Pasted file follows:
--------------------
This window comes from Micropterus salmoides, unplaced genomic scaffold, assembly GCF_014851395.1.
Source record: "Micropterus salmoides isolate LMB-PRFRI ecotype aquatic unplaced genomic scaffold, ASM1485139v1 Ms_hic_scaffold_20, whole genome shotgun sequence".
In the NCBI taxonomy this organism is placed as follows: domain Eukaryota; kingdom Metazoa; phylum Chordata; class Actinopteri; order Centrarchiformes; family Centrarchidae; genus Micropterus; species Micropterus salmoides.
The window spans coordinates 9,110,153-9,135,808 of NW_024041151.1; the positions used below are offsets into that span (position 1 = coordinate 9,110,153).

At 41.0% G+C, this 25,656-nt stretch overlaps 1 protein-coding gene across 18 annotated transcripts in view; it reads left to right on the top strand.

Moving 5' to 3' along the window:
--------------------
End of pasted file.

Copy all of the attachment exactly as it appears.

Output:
This window comes from Micropterus salmoides, unplaced genomic scaffold, assembly GCF_014851395.1.
Source record: "Micropterus salmoides isolate LMB-PRFRI ecotype aquatic unplaced genomic scaffold, ASM1485139v1 Ms_hic_scaffold_20, whole genome shotgun sequence".
In the NCBI taxonomy this organism is placed as follows: domain Eukaryota; kingdom Metazoa; phylum Chordata; class Actinopteri; order Centrarchiformes; family Centrarchidae; genus Micropterus; species Micropterus salmoides.
The window spans coordinates 9,110,153-9,135,808 of NW_024041151.1; the positions used below are offsets into that span (position 1 = coordinate 9,110,153).

At 41.0% G+C, this 25,656-nt stretch overlaps 1 protein-coding gene across 18 annotated transcripts in view; it reads left to right on the top strand.

Moving 5' to 3' along the window: